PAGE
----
Technology

The novel "RBPS-IVR Technology" is based on the coordinated consecutive steps of in vivo recombination, in vivo restriction and the subsequent chromatographic purification to remove residual impurities. The inducible sequence specific recombination process results in mc-DNA containing the gene of interest for the desired applications and miniplasmids carrying the unwanted bacterial backbone sequences. Triggered by this recombination based minicircle-DNA production step the expression of an endonuclease is initiated. The restriction sites of this endonuclease are located on the parental plasmid and - after recombination/minicircle production - on the miniplasmid. Upon expression of the endonuclease, plasmids carrying the corresponding sites are linearised and subsequently further degraded by host exonucleases. Therefore, after recombination and in vivo restriction/degradation the host cell harbours almost exclusively minicircle-DNA. Remaining trace amounts of residual parental plasmids can subsequently be removed by routine DNA chromatography techniques optimised for minicircle production.


Developmental status

The RBPS-Technology has been successfully tested and scaled up using GMP compliant high cell density fermentation and chromatographic purification processes established in a common project with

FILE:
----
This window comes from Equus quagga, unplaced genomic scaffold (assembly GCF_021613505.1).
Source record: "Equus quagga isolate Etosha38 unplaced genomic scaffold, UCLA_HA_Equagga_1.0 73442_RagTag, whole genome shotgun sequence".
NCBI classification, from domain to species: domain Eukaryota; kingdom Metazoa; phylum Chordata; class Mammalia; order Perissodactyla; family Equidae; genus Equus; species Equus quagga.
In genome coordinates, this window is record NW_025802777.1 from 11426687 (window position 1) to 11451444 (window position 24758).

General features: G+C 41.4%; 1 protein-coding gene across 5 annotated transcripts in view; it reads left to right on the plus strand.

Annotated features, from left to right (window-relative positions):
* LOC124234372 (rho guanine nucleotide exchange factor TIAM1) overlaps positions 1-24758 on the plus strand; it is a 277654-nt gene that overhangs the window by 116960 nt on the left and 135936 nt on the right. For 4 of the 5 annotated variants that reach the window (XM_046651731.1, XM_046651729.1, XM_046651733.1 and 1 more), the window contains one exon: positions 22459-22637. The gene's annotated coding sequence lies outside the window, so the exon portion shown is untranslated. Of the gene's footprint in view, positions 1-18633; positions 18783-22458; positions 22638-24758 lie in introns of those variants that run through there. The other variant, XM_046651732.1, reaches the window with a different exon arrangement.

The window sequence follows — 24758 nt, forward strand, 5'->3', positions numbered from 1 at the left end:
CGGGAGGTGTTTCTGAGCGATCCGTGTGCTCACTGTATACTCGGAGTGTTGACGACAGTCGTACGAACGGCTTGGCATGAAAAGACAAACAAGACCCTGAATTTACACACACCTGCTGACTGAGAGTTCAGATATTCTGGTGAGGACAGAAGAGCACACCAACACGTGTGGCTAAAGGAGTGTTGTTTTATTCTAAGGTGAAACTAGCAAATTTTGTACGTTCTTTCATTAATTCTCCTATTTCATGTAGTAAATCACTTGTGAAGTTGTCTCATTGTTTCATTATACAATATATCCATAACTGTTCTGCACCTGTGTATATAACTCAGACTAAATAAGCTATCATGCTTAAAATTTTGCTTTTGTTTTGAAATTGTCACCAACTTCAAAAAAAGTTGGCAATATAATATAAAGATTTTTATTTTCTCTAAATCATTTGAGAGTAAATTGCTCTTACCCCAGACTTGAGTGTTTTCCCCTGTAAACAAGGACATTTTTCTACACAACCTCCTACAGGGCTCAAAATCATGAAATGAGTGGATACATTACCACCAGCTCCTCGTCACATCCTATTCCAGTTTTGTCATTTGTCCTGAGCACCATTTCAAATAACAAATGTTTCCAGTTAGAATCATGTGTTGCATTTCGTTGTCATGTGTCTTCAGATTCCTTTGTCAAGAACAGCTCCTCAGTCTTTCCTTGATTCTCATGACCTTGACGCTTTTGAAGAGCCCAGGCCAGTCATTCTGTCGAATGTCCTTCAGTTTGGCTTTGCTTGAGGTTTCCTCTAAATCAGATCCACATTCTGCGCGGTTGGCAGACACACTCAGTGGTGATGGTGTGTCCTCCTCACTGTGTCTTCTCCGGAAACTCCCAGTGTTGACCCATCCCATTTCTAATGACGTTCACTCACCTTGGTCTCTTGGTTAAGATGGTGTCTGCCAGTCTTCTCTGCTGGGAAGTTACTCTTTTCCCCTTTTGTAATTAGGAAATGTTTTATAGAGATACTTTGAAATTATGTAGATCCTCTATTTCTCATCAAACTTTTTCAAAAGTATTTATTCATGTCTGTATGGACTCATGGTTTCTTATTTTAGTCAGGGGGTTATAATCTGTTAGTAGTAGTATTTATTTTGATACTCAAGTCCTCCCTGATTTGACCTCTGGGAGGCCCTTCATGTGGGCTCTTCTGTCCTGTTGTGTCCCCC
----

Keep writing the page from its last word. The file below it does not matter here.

BIASeparations, Eurogentec and the Ludwig Boltzmann Institute for Experimental and Clinical Traumatology.


 
  Minicircle-DNA carrying a GFP expression cassette:
Standard miniprep of GFP mc-DNA produced at lab scale
lane 1: Parental Plasmid digested with XhoI
lane 2: GFP mc-DNA digested with XhoI
lane 3: GFP mc-DNA
 
Transfection of C2C12 cells with GFP mc-DNA shows prolonged fluorescence:
(Courtesy of Ludwig Boltzmann Institute for Experimental and Clinical Traumatology)
The mouse myoblast cell line C2C12 was transfected with either mc-DNA or a conventional plasmid both carrying the same GFP expression cassette under the control of the CMV promoter.
A: C2C12 cells transfected with GFP mc-DNA 21 days after transfection
B: C2C12 cells transfected with a conventional GFP plasmid 21 days after transfection
 
 
  Transfection of C2C12 cells with luciferase mc-DNA shows in-creased enzyme activity:
(Courtesy of Ludwig Boltzmann Institute for Experimental and Clinical Traumatology)
The mouse myoblast cell line C2C12 was transfected with either 1µg mc-DNA or a conventional plasmid both carrying the same luciferase expression cassette under the control of the CMV promoter.